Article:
But according to China's state news agency Xinhua, Wen had grudgingly agreed to discuss the South China Sea issue at the summit. He felt it "was not the right forum to discuss the issue."
"I don't want to discuss this issue at the summit, however, leaders of some countries mentioned China on the issue. It's impolite not to make a return for what one receives," Xinhua quoted him as saying.
Wen said "the dispute should be resolved among directly related sovereign countries through friendly consultation and negotiation in a peaceful way."
"It is known to all that South China Sea disputes are a bilateral issue between China and some relevant countries in the region," Xinhua said in a weekend commentary.
"However, the U.S. failed to show due respect for China's position on the issue and insisted on bringing the controversial topic" to the summit," the agency said.
It also attacked the United States, citing its recent high-profile pivot toward Asia and "attempts to interfere in territorial disputes in the South China Sea."Military rise
As part of the regional effort, Obama has launched a Pacific free-trade initiative that has excluded China so far and secured military-basing rights in Australia intended to check Beijing's military rise.
Some 2,500 U.S. Marines would be stationed in the northern Australian port of Darwin, a move which U.S. think tank Stratfor says highlights a possible need to respond to any "aggressive" Chinese military efforts, particularly in the South China Sea."
"[F]rom Washington’s perspective, this is all about returning to a more balanced global posture, prioritizing East Asia and the Pacific and rationalizing its presence and efforts there," said Stratfor's Director of Military Analysis Nathan Hughes.
"But to Beijing this looks a lot like the United States essentially doubling down with its closest allies and partners in what China can only assume is a potential attempt at encirclement," he said.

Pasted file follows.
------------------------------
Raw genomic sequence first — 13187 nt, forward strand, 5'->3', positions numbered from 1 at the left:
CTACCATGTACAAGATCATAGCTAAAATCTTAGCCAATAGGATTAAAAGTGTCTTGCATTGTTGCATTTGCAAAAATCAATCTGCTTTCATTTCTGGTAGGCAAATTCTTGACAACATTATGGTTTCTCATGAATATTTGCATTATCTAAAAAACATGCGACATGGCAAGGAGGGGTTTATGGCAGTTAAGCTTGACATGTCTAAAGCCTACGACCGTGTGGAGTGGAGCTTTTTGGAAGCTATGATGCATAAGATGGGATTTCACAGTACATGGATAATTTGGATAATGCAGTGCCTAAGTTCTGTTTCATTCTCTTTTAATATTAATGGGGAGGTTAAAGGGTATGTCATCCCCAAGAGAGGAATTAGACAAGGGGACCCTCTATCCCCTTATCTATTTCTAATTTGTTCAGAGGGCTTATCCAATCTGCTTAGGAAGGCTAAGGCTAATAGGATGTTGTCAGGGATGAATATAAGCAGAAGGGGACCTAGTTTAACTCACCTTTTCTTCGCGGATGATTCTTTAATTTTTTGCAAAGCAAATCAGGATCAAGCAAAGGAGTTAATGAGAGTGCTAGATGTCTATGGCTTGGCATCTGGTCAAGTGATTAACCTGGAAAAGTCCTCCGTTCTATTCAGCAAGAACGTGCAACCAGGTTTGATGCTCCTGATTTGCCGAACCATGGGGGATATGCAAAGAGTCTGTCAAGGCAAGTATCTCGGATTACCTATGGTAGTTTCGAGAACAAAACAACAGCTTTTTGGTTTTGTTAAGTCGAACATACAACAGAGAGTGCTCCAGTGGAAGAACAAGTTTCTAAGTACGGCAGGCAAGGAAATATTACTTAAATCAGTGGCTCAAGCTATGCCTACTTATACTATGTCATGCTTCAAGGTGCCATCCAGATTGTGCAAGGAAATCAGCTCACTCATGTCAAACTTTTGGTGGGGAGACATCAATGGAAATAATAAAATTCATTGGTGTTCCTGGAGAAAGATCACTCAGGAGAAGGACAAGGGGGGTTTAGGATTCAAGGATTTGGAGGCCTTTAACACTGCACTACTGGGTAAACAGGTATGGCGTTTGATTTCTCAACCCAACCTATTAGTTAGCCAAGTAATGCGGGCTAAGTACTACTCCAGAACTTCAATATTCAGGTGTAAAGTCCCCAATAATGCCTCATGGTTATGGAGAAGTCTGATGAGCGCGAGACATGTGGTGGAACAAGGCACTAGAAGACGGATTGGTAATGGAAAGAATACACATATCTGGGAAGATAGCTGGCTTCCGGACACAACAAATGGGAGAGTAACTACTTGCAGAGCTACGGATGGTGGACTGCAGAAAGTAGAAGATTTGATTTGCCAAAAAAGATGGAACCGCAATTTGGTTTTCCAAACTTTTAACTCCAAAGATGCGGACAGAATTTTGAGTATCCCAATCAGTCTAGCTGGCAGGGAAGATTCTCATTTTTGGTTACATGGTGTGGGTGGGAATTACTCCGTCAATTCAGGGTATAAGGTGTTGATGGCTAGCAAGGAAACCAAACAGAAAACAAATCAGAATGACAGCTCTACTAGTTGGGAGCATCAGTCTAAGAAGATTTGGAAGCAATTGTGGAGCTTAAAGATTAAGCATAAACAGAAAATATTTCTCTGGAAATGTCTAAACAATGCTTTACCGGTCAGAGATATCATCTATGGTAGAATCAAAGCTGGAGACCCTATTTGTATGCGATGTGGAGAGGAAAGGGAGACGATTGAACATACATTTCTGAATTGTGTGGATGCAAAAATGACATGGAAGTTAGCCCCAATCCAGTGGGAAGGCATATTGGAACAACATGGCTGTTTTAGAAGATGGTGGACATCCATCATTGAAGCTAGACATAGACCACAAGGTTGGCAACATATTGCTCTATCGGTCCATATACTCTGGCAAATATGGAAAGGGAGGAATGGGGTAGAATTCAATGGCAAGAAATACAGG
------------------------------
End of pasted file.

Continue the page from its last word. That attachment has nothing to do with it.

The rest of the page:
As part of the new strategy, the U.S. appears to be making a big push to reassure its allies such as Australia, the Philippines, Thailand, Taiwan, South Korea, and Japan.
"What really concerns China is the foundation this creates for the U.S. to expand engagement with countries like Indonesia, Vietnam and India and others in the years ahead," Hughes said.
But China may have to blame itself for the problems it is facing now.
Elizabeth Economy, a China expert at the New York-based Council on Foreign Relations, said it was China’s assertive behavior over the South China Sea that created the circumstances in which the United States could play such an enhanced role in the region.
She cited as an example the "general unattractive nationalist rhetoric" of Beijing’s official newspapers warning that if countries in Asia 'don’t want to change their ways' they will need to 'prepare for the sound of cannons.'”
She also referred to Chinese Foreign Minister Yang Jiechi's outburst at an ASEAN security forum last year where the South China Sea dispute was hotly discussed.
Yang was quoted saying at the meeting that "China is a big country and other countries are small countries, and that’s just a fact," triggering concerns in the region and undermining Beijing’s “peaceful rise" slogan.
"In some respects, Washington has done little more than to take advantage of Beijing’s missteps," Economy said.